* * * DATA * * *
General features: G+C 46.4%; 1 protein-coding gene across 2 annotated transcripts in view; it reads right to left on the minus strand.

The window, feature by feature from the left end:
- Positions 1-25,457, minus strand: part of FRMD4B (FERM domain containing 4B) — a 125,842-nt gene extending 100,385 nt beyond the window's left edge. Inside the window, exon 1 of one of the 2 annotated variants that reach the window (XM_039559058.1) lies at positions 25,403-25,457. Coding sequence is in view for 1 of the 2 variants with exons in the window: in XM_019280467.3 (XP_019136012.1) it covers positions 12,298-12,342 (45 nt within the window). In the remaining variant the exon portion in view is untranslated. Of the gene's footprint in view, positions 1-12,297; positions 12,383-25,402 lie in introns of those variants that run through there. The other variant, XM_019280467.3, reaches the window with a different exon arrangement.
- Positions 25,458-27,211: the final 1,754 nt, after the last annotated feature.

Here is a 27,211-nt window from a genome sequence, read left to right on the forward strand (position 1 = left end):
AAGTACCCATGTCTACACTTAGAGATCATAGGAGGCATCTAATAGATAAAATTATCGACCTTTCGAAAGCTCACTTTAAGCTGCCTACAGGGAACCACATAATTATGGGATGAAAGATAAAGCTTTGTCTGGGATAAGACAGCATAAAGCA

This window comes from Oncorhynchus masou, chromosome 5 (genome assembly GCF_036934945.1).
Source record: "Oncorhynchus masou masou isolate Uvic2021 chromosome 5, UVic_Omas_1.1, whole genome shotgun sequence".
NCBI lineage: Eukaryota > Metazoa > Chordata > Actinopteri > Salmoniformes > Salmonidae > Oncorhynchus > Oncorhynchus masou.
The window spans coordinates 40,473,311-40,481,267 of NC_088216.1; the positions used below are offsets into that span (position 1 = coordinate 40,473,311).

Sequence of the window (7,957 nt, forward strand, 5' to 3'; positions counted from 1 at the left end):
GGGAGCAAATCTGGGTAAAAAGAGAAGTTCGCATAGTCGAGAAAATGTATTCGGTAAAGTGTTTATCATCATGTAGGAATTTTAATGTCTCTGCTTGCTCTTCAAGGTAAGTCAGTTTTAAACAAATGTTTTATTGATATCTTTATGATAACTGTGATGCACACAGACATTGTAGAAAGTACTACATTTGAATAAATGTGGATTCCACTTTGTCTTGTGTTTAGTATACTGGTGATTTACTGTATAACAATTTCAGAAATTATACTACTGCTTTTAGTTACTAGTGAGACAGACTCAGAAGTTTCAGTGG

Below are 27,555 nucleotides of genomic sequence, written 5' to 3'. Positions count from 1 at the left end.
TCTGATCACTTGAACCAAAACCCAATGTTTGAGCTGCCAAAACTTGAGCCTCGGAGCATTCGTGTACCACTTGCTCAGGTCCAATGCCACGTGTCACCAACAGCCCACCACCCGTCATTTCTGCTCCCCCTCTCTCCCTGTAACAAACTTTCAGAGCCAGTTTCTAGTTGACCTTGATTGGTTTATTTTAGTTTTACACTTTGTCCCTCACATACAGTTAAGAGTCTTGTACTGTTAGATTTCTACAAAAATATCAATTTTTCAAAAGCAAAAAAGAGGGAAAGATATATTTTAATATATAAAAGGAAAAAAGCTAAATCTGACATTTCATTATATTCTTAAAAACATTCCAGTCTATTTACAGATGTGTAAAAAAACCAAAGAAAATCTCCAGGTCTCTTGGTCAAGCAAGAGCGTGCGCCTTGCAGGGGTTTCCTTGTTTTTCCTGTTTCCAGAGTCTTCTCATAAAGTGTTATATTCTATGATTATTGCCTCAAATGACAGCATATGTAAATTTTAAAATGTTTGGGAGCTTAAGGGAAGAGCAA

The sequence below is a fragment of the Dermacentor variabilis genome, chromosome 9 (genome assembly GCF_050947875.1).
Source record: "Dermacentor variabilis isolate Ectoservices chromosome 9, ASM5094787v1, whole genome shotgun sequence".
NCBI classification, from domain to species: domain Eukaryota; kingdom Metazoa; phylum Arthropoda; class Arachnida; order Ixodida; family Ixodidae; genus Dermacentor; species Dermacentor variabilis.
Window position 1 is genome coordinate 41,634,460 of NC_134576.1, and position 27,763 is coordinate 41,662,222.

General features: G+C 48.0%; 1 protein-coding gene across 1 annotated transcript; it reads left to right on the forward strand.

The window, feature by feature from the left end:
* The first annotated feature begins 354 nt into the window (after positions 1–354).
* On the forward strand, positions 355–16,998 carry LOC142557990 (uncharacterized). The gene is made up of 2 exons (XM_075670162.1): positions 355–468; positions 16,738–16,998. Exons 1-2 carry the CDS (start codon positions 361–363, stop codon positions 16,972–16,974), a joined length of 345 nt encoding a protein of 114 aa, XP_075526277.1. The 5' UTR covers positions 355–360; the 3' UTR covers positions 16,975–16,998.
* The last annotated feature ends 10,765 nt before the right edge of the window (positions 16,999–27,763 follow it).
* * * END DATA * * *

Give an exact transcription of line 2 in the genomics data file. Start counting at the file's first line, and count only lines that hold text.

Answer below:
The window, feature by feature from the left end: